R2 = var_f/(var_f + var_e)
tidyMCMC(as.mcmc(R2), conf.int = TRUE, conf.method = "HPDinterval")

  term  estimate   std.error conf.low conf.high
1 var1 0.9180017 0.007587991 0.903316 0.9290191

# for comparison with frequentist
summary(lm(y ~ A * B, data))

Call:
lm(formula = y ~ A * B, data = data)

Residuals:
Min      1Q  Median      3Q     Max
-7.3944 -1.5753  0.2281  1.5575  5.1909

Coefficients:
Estimate Std. Error t value Pr(>|t|)
(Intercept)  41.0988     0.8218  50.010  < 2e-16 ***
Aa2          14.6515     1.1622  12.606  < 2e-16 ***
Bb2           4.6386     1.1622   3.991   0.0002 ***
Bb3          -0.7522     1.1622  -0.647   0.5202
Aa2:Bb2     -15.7183     1.6436  -9.563 3.24e-13 ***
Aa2:Bb3       9.3352     1.6436   5.680 5.54e-07 ***
---
Signif. codes:  0 '***' 0.001 '**' 0.01 '*' 0.05 '.' 0.1 ' ' 1

Residual standard error: 2.599 on 54 degrees of freedom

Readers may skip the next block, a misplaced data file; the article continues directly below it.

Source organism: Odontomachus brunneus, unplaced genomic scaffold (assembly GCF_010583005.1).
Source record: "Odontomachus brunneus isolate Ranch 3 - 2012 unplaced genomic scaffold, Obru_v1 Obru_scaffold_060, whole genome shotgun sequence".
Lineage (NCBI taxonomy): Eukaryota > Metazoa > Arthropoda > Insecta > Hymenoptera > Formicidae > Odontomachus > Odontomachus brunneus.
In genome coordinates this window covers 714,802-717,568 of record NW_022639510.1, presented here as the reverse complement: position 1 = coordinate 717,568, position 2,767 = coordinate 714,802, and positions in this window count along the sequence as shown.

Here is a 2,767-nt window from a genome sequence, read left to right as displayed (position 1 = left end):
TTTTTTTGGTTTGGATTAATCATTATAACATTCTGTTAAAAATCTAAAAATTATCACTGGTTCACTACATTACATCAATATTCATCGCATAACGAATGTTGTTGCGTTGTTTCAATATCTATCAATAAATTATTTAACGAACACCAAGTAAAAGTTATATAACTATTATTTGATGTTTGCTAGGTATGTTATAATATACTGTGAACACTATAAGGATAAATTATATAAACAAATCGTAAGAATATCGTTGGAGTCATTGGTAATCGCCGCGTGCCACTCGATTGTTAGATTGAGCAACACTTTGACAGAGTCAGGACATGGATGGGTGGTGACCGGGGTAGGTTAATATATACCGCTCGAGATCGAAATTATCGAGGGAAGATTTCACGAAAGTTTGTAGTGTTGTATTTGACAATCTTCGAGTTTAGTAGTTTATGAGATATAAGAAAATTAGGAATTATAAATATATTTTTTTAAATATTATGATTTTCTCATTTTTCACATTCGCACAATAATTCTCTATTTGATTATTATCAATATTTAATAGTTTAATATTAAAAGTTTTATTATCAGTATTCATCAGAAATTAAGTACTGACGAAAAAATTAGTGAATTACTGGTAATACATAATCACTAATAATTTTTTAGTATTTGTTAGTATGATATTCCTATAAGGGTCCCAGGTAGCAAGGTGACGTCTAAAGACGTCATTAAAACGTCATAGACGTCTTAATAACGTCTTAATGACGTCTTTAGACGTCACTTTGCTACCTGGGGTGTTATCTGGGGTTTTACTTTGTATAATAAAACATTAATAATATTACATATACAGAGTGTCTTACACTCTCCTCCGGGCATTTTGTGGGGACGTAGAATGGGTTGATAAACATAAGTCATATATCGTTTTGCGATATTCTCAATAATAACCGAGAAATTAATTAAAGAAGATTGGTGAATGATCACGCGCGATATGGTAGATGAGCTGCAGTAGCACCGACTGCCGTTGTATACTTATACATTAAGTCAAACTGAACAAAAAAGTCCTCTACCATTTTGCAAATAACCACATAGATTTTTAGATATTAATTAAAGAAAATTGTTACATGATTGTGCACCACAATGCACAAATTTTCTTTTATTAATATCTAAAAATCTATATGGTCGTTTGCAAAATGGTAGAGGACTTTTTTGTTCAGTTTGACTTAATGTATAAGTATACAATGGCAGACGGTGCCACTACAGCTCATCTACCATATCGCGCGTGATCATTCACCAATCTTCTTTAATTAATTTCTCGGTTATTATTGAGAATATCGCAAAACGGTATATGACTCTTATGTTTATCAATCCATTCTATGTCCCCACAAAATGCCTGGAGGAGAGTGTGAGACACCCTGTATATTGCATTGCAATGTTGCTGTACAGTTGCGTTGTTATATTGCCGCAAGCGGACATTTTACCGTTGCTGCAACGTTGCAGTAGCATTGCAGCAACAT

Multiple R-squared:  0.9245,	Adjusted R-squared:  0.9175
F-statistic: 132.3 on 5 and 54 DF,  p-value: < 2.2e-16

library(broom)
mcmc <- data.r2jags$BUGSoutput$sims.matrix
Xmat = model.matrix(~A * B, data)
wch = grep("^beta", colnames(mcmc))
coefs = mcmc[, wch]
fit = coefs %*% t(Xmat)
resid = sweep(fit, 2, data$y, "-") var_f = apply(fit, 1, var) var_e = apply(resid, 1, var) R2 = var_f/(var_f + var_e) tidyMCMC(as.mcmc(R2), conf.int = TRUE, conf.method = "HPDinterval")   term estimate std.error conf.low conf.high 1 var1 0.9178823 0.007656105 0.9026284 0.9291628  # for comparison with frequentist summary(lm(y ~ A * B, data))  Call: lm(formula = y ~ A * B, data = data) Residuals: Min 1Q Median 3Q Max -7.3944 -1.5753 0.2281 1.5575 5.1909 Coefficients: Estimate Std. Error t value Pr(>|t|) (Intercept) 41.0988 0.8218 50.010 < 2e-16 *** Aa2 14.6515 1.1622 12.606 < 2e-16 *** Bb2 4.6386 1.1622 3.991 0.0002 *** Bb3 -0.7522 1.1622 -0.647 0.5202 Aa2:Bb2 -15.7183 1.6436 -9.563 3.24e-13 *** Aa2:Bb3 9.3352 1.6436 5.680 5.54e-07 *** --- Signif. codes: 0 '***' 0.001 '**' 0.01 '*' 0.05 '.' 0.1 ' ' 1 Residual standard error: 2.599 on 54 degrees of freedom Multiple R-squared: 0.9245, Adjusted R-squared: 0.9175 F-statistic: 132.3 on 5 and 54 DF, p-value: < 2.2e-16  library(broom) mcmc <- as.matrix(data.rstan) Xmat = model.matrix(~A * B, data) wch = grep("^beta", colnames(mcmc)) coefs = mcmc[, wch] fit = coefs %*% t(Xmat) resid = sweep(fit, 2, data$y, "-")